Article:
Being a war film, the action is grittier than fans are likely used to, with a large emphasis on guerilla ground tactics along with thrilling airstrikes and dogfights. Thankfully, the camera work and pacing gives credence to the action at hand.
Also giving life to the proceedings are oustanding visual effects, particularly the space battles, which feature ships and set pieces that look almost identical to the models and lighting of the original trilogy. Seriously, this film's Star Destroyers and the models in "A New Hope" look like mirror images.
Aside from visual effects, it also helped that there was some of the coolest cinematography I've ever seen. A particular highlight was the Death Star eclipsing the sun and firing its deadly beam, as seen in the trailer.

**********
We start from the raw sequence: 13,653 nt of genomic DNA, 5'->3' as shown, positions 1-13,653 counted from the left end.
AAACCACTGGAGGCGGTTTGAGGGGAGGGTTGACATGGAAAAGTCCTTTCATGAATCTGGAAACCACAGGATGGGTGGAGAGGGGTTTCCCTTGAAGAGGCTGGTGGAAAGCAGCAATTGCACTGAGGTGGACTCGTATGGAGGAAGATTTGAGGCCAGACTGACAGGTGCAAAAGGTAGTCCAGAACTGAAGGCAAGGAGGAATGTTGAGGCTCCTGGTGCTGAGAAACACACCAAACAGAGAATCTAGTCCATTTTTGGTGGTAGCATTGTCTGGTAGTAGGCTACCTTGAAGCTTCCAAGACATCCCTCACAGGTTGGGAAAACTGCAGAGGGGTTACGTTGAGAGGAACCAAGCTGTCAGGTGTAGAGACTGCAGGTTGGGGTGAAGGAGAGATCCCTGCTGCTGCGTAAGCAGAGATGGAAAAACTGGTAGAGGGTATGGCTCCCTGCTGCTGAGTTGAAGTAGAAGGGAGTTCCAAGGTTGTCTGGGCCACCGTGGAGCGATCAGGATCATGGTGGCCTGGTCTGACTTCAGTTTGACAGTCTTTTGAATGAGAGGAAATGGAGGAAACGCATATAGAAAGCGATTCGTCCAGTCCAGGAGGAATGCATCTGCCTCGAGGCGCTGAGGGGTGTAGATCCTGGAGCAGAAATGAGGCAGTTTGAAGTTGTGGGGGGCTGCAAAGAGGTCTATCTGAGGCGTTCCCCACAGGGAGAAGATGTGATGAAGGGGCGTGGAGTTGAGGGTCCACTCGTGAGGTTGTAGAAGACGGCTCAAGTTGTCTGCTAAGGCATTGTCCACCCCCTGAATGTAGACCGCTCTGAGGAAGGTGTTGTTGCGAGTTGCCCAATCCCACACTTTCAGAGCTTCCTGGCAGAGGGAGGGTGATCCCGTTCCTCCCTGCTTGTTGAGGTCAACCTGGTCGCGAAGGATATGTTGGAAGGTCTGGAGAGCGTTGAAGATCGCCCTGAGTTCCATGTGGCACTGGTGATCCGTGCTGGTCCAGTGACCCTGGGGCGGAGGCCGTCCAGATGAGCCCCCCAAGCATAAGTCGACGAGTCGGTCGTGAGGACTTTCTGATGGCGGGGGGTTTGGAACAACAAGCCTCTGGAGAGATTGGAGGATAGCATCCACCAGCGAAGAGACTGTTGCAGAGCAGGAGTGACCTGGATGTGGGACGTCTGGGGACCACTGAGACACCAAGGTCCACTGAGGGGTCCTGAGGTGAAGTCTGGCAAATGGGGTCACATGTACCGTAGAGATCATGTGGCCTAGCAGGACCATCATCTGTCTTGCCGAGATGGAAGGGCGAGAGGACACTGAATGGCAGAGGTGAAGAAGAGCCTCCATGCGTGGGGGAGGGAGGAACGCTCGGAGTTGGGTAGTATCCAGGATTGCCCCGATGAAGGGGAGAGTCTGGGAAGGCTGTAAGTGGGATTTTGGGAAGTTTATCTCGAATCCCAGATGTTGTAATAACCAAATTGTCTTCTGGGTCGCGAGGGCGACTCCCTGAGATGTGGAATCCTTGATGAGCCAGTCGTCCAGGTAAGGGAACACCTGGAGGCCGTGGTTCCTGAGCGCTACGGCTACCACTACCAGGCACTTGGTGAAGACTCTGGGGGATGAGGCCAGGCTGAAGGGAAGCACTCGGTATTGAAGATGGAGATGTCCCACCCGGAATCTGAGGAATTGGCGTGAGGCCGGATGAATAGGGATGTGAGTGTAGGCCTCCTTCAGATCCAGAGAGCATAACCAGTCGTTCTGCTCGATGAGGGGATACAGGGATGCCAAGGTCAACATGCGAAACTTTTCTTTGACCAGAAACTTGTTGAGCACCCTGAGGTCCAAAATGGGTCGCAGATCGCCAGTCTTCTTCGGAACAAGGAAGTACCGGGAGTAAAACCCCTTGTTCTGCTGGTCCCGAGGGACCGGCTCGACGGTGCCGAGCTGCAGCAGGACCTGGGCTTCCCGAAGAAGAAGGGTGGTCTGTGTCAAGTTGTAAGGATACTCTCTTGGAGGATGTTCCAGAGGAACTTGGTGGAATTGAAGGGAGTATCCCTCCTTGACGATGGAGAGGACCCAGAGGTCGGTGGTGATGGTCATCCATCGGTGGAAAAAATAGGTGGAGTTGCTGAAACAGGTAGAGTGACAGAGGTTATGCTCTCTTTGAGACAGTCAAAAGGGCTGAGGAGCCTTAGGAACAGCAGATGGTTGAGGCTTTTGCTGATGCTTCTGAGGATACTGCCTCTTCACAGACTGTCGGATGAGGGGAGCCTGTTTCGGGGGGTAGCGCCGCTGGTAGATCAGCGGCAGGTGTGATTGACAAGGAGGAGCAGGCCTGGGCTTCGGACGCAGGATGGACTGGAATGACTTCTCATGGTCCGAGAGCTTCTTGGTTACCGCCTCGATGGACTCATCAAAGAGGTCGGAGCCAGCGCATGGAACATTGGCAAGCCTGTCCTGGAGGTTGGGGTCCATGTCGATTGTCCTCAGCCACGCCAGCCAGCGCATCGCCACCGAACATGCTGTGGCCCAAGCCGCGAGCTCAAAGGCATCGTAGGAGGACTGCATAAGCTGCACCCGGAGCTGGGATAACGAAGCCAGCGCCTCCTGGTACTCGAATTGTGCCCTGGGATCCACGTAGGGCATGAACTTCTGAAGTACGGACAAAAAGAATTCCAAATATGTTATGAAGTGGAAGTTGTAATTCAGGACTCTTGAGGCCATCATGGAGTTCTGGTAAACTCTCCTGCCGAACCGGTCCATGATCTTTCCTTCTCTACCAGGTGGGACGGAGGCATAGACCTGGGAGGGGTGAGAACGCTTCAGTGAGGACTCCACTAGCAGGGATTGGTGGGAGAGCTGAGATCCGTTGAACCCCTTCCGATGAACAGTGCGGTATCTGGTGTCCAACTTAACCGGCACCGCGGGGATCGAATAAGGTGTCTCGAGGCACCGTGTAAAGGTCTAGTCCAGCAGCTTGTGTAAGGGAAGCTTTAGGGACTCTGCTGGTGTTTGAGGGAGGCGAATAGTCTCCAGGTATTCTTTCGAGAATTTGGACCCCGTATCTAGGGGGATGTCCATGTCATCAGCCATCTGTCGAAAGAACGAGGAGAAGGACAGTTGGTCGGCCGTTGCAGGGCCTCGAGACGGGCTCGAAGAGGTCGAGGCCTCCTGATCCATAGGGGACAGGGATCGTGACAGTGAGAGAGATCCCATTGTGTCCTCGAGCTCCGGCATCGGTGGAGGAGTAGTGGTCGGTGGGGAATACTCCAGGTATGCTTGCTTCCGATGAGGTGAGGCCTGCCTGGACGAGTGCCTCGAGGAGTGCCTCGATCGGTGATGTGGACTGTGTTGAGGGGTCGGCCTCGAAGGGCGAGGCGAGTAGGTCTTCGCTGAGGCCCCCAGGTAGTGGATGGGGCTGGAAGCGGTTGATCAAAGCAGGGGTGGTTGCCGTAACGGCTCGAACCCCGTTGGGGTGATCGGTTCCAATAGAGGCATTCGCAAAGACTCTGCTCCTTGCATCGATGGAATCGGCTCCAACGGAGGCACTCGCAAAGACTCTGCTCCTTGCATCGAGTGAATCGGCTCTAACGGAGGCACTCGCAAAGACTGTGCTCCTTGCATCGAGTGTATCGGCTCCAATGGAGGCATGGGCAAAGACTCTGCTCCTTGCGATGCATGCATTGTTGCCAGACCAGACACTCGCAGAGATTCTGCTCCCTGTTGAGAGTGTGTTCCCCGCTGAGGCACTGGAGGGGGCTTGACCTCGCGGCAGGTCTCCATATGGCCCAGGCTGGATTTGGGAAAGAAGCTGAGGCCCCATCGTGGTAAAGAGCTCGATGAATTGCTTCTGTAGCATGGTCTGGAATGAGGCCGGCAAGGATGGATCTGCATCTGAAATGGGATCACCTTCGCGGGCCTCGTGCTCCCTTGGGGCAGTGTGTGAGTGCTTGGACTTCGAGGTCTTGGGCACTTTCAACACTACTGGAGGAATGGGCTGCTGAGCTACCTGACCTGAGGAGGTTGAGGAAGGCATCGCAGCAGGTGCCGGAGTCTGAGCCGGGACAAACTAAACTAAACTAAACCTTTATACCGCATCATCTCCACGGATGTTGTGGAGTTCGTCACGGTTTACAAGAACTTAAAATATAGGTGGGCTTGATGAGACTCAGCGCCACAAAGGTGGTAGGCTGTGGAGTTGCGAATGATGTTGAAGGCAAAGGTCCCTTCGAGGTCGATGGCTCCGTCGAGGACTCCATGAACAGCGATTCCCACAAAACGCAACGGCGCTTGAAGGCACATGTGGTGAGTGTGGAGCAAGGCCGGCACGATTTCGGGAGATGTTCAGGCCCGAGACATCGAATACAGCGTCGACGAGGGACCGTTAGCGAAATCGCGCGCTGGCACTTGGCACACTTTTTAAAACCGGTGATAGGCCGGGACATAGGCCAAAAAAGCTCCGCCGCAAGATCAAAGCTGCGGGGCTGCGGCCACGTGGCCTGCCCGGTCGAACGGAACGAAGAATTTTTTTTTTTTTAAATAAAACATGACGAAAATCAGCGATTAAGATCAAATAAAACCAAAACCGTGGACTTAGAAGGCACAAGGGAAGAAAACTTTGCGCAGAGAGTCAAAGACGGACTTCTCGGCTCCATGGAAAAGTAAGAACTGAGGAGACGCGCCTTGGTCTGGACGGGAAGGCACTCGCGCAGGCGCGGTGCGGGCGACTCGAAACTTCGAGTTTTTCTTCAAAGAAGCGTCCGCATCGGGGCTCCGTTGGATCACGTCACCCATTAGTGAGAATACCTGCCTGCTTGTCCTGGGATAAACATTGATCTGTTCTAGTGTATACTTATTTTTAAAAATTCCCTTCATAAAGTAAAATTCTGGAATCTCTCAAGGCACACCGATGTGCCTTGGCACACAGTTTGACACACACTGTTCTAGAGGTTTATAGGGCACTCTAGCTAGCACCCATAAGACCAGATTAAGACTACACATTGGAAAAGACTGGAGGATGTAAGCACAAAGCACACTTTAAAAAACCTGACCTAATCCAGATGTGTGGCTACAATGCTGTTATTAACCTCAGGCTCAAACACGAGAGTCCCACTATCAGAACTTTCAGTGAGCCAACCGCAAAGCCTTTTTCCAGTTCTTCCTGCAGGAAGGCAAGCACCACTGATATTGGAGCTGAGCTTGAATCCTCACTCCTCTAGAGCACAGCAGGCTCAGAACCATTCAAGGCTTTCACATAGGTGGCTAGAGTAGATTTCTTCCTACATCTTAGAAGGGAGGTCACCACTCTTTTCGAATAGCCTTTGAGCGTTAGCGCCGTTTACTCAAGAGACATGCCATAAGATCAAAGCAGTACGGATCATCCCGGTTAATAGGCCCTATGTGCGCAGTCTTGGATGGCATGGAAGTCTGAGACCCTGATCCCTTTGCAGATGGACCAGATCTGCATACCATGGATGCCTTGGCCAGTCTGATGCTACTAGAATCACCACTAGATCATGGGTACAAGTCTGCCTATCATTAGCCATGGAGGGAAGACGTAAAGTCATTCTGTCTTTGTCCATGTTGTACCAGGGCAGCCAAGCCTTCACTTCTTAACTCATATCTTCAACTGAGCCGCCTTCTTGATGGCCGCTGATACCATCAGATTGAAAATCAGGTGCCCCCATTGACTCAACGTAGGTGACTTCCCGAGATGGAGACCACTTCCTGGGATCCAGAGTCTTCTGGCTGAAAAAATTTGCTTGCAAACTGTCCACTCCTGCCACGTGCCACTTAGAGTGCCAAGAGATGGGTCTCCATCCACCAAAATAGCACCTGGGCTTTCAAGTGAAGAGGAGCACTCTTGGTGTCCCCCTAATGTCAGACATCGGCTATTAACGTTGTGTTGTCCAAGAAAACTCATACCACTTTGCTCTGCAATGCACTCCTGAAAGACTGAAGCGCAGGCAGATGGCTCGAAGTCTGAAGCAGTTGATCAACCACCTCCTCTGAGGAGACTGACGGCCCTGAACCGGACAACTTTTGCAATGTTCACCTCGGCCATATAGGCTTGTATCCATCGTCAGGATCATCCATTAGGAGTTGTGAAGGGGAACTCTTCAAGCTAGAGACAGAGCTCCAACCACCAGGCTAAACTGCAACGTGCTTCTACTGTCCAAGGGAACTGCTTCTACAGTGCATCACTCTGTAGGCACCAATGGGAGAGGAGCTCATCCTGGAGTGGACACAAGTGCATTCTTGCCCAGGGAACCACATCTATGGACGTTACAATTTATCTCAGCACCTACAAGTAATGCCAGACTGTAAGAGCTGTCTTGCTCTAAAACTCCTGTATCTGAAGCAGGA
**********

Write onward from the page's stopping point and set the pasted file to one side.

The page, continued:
Speaking of the Death Star, this was the first time since watching "A New Hope" and "Return of the Jedi" as a kid that I actually feared this impossibly-huge vessel. Its destructive capabilities were on beautiful display, with the firing sequences lovingly recreated shot-for-shot from the original throughout. The battle station is an awesome power, and the stunned looks of its own operators after testing its weapon shows that even the Empire's staff seemed uncomfortable and in awe over what they had created.